Give Cork what it Wants
“I walked into my first club, I saw the DJ and the way that he was controlling the dancefloor and in that very moment I knew I wanted to be a DJ.”
British DJ Hannah Wants has been following her dream with ferocious dedication for over a decade now, rising from a self-taught turntablist to global star.
An acclaimed producer regularly releasing on some of dance music’s most well-respected labels, and with a touring schedule that takes her to the biggest clubs and festivals in the UK, Europe, the Americas and further, Hannah has well and truly cemented her reputation as a major player on the international scene.
Next month, Hannah will make her highly anticipated return to Cyprus Avenue in Cork city where she last played in 2020.
The Cork Independent caught up with Hannah recently to chat about the fascinating, exhausting, and often mysterious world of DJing.
“For me personally the profession has changed a lot because I've been doing this for over a decade professionally now. I definitely got involved with the more rock and roll lifestyle side of things, the hotel afterparties, partying for days in a row, minimal sleep. I'd go to America and do 10 gigs on the bounce - airports every day, minimal sleep. I definitely got caught up in the lifestyle when I was first starting out,” says Hannah.
In 2017, a cancer diagnosis changed everything for Hannah, prompting her to reassess things and to prioritise her health. Now, the cancer-free star says the experience and subsequent change of pace has helped her to focus on her work and her art.
“It was that diagnosis in 2017 that made me look at everything in my life and I try to take a much more healthy approach now. Don't get me wrong, I still love to party. I was insanely stressed because of the pressure I put on myself, just basically wanting to be the best version of myself and over working myself and not having that work/life balance,” says Hannah.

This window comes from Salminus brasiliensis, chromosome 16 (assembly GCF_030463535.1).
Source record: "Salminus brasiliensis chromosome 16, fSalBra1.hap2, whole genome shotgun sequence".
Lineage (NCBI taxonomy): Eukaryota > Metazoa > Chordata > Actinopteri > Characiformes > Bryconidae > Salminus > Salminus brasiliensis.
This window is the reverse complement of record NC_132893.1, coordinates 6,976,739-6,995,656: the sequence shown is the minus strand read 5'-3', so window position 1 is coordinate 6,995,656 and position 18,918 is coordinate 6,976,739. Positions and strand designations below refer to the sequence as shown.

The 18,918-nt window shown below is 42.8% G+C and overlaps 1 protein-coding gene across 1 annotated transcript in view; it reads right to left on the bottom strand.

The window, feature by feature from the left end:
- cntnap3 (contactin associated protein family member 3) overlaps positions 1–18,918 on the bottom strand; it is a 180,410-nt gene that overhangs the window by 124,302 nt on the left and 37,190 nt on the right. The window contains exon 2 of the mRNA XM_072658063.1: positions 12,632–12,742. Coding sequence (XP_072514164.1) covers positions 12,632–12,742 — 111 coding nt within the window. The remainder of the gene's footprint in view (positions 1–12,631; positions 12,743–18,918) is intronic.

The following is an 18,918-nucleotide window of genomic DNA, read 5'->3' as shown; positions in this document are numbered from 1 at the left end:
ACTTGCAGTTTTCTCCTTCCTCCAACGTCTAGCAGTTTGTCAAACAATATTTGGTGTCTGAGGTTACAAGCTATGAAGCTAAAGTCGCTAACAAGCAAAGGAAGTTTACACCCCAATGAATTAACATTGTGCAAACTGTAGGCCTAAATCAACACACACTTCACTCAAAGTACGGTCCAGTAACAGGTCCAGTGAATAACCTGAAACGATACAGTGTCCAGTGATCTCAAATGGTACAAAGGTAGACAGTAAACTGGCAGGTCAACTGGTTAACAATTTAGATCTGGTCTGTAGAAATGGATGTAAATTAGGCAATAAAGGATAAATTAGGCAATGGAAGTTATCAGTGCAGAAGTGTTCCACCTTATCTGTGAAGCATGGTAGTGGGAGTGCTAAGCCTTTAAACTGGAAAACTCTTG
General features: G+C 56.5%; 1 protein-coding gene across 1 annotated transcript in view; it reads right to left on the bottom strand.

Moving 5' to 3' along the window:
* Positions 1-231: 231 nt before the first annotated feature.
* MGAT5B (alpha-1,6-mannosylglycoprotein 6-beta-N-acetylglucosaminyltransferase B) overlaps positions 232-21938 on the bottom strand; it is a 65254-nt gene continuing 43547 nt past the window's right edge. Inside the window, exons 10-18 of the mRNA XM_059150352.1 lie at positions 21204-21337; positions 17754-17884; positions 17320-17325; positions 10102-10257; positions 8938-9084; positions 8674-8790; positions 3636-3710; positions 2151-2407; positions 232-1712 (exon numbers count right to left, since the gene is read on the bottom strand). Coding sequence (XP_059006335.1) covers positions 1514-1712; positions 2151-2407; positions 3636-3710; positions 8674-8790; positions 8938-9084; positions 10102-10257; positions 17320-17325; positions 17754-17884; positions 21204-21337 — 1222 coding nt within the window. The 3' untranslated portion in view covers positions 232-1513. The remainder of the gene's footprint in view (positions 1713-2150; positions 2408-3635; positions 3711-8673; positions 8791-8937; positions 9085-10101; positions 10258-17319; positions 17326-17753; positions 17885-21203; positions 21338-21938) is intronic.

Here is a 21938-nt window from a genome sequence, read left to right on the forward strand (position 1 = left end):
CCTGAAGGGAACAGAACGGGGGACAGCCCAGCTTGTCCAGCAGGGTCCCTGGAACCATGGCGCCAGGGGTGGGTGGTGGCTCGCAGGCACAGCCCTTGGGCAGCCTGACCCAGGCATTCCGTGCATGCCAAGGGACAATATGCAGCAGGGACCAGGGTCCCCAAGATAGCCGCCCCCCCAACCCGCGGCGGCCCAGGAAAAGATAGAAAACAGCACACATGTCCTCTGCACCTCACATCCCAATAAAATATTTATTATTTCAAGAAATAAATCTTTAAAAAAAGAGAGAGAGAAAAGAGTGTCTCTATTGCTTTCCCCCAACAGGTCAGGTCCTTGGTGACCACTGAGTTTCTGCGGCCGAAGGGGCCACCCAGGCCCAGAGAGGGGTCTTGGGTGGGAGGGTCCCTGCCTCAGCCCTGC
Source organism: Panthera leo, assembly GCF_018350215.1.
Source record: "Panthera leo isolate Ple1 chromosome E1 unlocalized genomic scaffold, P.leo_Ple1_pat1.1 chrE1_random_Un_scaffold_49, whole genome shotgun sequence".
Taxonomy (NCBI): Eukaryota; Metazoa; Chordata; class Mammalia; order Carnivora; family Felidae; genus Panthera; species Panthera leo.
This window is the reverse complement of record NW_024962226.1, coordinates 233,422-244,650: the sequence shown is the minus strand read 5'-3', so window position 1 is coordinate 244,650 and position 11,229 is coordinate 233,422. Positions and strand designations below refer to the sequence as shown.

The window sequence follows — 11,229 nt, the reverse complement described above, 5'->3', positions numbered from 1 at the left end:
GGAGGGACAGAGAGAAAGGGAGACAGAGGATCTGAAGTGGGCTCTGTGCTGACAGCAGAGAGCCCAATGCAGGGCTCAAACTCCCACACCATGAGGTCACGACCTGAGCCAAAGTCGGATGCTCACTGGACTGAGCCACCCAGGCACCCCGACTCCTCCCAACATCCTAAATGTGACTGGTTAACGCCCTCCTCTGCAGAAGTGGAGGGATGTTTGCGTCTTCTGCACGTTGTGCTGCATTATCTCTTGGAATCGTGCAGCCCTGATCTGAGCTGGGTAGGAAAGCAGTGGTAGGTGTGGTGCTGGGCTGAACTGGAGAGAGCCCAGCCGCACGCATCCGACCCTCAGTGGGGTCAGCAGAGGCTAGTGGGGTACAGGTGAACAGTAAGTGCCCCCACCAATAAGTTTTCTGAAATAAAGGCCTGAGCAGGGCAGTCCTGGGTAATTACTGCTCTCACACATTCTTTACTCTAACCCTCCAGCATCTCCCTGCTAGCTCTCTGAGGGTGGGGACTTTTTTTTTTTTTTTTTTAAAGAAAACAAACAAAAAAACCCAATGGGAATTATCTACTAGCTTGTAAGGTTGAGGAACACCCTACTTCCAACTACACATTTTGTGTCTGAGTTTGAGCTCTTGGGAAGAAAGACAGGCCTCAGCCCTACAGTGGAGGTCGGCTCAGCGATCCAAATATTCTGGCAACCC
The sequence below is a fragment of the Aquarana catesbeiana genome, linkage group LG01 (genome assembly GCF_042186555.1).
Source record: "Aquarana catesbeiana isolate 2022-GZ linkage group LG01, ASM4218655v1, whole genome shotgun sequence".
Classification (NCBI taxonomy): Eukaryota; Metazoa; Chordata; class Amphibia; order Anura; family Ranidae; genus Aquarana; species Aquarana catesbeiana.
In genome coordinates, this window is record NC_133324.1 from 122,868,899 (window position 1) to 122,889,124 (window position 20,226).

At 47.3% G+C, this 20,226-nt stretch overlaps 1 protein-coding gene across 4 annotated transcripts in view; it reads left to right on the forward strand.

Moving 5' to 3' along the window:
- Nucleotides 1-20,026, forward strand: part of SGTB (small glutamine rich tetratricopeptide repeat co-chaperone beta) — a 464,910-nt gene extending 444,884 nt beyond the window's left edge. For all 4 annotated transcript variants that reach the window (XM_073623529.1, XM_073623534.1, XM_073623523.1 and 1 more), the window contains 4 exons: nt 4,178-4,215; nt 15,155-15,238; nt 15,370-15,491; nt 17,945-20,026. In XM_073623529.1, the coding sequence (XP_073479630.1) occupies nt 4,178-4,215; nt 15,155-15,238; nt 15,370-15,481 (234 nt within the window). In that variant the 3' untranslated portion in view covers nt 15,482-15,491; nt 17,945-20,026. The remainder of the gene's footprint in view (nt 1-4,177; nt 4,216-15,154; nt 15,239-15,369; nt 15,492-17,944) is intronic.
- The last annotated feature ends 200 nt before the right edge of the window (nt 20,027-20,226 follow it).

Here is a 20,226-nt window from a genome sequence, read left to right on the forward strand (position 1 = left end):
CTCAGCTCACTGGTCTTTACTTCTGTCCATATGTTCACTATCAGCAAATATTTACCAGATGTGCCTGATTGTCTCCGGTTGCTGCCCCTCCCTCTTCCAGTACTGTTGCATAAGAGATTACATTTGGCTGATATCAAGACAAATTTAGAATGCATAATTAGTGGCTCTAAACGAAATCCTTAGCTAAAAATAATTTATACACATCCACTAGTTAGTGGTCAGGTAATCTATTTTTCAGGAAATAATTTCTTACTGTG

“As you know, you don't work well on hangovers – because I have them minimally now, it means that my productivity has increased 10 fold, my inspiration, my motivation. So, rather than taking a Monday off, now I'm back working Monday morning. It's helped every aspect really.
“I don't think people realise just how tough touring can be on your body. You’re flying so often, airports, delays, waiting around, queuing, because you're gigging in the night and then you're travelling in the day. Don't get me wrong, it's a phenomenal lifestyle and I wouldn't want it any other way but it can be tough on the body.”
Having spent time gigging in the Americas, Hannah will return to Brazil and Mexico later this year before making her Columbian debut. Hannah has also performed extensively in North America and says the vibes in the US and South America are very different from each other.
“South America is one of my favourite continents to play in. In England, if you want an injection of energy you can whack out a vocal classic and everybody will sing it. You don't get that in South America, it's not about the vocals, it's purely about the vibe and the energy, so I feel a lot more free with my DJ set and I can play a wider variety of music with less worry. The US is definitely different compared with South America and the UK, they definitely have different dance moves, that's for sure.”
With an ethos of giving back and a dedication to supporting rising stars of today’s underground, Hannah uses her annual sell-out What Hannah Wants UK and Ireland tours to shine a spotlight on up-and-coming DJs. Selecting talent from around the UK and Ireland via a mix entry competition, Hannah has profiled her winners with supporting DJ slots on the tours.
Offering advice to young DJs, Hannah says it’s all about self-belief and simply being nice to one another, something she says goes a long way in her line of work.
“It might sound kind of cliché but if I could go back and speak to my young self, it would be to believe in myself. I went to university and studied sport even though I wanted to be a DJ and I didn't know I could make a full-time career out of being a DJ and a music producer.
“It's just a case of believing in yourself and having faith in yourself. And aside from that, just don't be a dickhead, just be a nice person. There are many beautiful people in this industry, but equally there are many ego-driven not-so-great people. I generally find it's the nice people that have longevity in this industry.”
Interestingly, Hannah played Premier League and international football for Aston Villa and England up to the age of 23 and say that even though she knows she made the right choice in opting for a career in music, she still dreams about football.
“Women's football when I retired wasn't what it is now, there were less opportunities back then. You know, we weren't getting paid, it just wasn't as high profile as it is now. I was getting in from the clubs at like 6, 7, 8am and then having to just get in the shower and get on the coach and travel around to country to play what was Premier League football at the time. It just wasn't good for my body,” recalls Hannah.